Trevor Franklin: The Innovation Interview

Trevor Franklin, President & CEO of MTC Limousine & Corporate Coach, Inc. shares his thoughts and insights on how technology and innovation are impacting the transportation business.

Since the founding of MTC in 1985, Trevor Franklin has provided leadership and motivation to an organization of increasing size and complexity. With his partner, Jim Rubin, Trevor took a start-up with one car to a company to a multi-location operation with more than 150 vehicles.

Demanding the highest levels of quality and customer service, Trevor has set high standards for each of MTC’s staff of more than 250. These standards have resulted in substantial growth and the maintenance of long-term client relationships with many of the largest corporate clients in the New York Metropolitan area market and the development of an extensive international affiliate network.

How do you define innovation and what does it mean to you?

Defining “innovation”, especially in the executive chauffeured services business can be a challenge. Ask ten ground transportation providers to define innovation and I am pretty sure that you will end up with ten different answers.

Many would define innovation as a process or method that creates and delivers value in the form of a new solution. All well and good, but where does the innovation, never mind the solution, come from? People.

So for me, innovation is much less about the process and more about connecting the right people together to create new market value. People drive the process, whether it is applied to client services, employee relations or our financial performance.

If you can’t put a great team together with great ideas, you are never going to be able to develop the process, much less the solution, which, when all is said and done, is what allows us to adapt, disrupt ourselves, and continue to succeed in a very competitive marketplace.

The innovation process is what drives new service offerings, new ways to reduce costs, new ways to increase revenues – the emphasis is on “new”. and perhaps even on our ability to recreate ourselves to meet market demands.

As far as what it means to me, the phrase “innovate or die” sums it up best. In any business, especially a service business like ours, we simply can’t cling to old strategies and hope for the best. To be competitive and profitable, we have to constantly recreate ourselves to meet market demands that are constantly changing.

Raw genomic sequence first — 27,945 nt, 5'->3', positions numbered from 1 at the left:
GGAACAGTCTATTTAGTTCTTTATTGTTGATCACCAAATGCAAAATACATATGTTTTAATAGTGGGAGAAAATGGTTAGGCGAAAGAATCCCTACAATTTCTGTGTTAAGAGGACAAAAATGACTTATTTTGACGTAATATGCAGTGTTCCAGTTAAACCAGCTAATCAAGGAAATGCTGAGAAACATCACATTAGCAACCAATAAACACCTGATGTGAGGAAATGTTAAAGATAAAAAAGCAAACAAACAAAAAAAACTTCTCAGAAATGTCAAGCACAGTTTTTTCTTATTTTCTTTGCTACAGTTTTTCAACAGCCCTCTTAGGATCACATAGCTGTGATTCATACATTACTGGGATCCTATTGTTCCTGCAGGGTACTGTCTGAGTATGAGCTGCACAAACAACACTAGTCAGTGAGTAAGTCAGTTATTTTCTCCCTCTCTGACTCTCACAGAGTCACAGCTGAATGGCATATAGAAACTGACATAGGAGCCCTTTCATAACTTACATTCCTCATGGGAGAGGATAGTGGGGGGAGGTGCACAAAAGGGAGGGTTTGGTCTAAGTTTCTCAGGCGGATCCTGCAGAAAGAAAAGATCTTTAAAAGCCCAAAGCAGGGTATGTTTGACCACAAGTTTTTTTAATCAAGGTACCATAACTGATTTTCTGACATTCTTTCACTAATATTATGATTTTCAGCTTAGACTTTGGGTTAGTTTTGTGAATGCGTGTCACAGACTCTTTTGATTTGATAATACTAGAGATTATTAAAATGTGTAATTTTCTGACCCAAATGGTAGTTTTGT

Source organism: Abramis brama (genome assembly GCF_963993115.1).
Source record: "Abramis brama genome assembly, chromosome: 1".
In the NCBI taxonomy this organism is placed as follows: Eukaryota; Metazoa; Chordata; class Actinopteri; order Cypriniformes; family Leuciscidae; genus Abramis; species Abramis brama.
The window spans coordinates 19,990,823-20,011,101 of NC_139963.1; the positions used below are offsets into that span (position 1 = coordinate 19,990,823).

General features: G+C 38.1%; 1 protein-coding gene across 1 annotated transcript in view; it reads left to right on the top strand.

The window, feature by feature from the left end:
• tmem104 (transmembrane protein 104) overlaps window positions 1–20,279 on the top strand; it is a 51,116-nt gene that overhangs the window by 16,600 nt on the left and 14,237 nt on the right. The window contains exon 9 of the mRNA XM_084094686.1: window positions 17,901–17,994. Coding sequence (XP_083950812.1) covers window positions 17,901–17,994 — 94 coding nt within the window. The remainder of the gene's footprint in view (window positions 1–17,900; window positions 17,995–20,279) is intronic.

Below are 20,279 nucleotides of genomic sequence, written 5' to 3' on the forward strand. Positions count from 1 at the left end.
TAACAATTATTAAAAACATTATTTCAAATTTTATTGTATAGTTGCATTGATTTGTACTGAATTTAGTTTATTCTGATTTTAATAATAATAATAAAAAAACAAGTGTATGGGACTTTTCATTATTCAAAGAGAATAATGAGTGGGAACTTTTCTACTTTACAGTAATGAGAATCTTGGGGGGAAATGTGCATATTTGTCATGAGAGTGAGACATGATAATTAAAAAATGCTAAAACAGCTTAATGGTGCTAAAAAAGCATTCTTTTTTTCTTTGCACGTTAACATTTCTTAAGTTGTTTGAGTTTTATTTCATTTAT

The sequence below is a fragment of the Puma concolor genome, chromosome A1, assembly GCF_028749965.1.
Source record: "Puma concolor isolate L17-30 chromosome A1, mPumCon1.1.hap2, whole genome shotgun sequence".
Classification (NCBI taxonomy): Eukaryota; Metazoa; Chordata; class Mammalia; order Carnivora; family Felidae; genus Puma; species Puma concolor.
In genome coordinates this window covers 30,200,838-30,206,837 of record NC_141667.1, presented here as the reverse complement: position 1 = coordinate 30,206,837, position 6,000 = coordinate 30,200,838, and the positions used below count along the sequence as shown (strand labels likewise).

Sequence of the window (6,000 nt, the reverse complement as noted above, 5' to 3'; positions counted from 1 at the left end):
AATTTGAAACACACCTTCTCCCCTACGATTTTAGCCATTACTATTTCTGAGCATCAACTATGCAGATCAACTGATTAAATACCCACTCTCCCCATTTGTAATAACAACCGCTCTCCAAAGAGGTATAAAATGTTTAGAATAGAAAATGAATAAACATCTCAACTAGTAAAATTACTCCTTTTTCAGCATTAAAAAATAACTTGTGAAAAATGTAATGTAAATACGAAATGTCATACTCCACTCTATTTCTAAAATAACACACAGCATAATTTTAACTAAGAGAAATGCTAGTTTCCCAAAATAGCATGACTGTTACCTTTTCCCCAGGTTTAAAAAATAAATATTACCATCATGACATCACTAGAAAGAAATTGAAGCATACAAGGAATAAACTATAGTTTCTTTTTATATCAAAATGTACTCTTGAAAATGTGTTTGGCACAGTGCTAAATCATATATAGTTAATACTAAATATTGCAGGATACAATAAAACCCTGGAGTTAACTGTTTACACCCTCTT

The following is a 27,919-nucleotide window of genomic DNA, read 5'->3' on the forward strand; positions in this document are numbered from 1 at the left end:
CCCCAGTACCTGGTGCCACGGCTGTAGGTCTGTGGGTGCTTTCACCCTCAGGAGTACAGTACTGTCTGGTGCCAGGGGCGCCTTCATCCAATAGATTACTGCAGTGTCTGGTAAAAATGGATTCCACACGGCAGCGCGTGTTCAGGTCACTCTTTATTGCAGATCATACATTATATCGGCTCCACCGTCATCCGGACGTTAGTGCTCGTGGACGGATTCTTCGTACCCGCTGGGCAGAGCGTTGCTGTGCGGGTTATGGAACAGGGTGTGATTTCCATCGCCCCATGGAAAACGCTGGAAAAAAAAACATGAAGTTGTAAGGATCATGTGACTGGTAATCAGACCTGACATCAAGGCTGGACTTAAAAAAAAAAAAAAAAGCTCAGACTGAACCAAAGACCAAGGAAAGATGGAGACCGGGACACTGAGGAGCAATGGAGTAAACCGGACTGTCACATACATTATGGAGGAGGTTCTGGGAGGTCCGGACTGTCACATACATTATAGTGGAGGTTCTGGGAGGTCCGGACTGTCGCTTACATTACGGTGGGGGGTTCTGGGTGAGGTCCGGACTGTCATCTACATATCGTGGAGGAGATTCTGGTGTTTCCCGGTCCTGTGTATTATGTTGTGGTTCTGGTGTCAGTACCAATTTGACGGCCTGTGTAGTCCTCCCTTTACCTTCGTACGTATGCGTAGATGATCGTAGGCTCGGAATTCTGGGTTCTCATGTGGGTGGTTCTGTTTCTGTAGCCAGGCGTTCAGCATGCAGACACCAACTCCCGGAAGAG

In other words, we have to be innovative in how we think, how we do what we do, how we take care of our customers and, of course, how we squeeze every dollar to improve our margins.

What industry needs to embrace innovation and take more risks?

The short answer is “every industry”. Technology companies are probably the most visible of the innovators, but at the same time, the most visible of companies that fail to innovate and lose market share and/or go out of business.

From my point of view, because I run the company I do, it is clear to me that service companies in any industry must be innovative to survive. If we don’t innovate, we are not delivering increasing value to our clients. If we don’t constantly improve on our value proposition, we lose our competitive advantage; worse, we will get left behind.

What is the best piece of advice that you have been given and received?

I was a professional soccer player so I received a lot of advice from a lot of great people, particularly some very good coaches. It all came down to the same thing: teamwork. I can’t tell you how many times the phrase “none of us is as good as all of us” was delivered and received.

What is your greatest achievement and why?

I don’t like to look backward, so I will tell you that I don’t know – yet. “Achievement” is not a destination, just part of the journey to whatever your end game is. Accomplishments happen in my life fairly frequently – otherwise, I wouldn’t be very productive or motivated to set goals, much less get out of bed in the morning.

Newspapers and Books: Digital or Physical?

Physical.

You were a professional football (soccer) player before you founded MTC Limousine. What lessons did you learn on the football field that have had the greatest and most lasting impact on how you conduct business at MTC Limousine?

Easy question – goes back to the best advice I have ever received: teamwork. At MTC Limousine, we are a true team and have worked hard to eliminate the silo’s that inhibit creativity and innovation. I’m simply the team captain.

Since MTC Limousine was founded in 1985 you have witnessed several changes and emerging trends in technology. How has the latest mobile trend impacted your business model and what are you doing to prepare for future technological innovations?

The “mobile trend”, from our customers’ perspective, has not yet had tremendous impact, but it is certainly just over the horizon. As people get more and more used to using mobile devices to plan other aspects of their business travel, the more impact mobile apps will have on both MTC and the industry in general.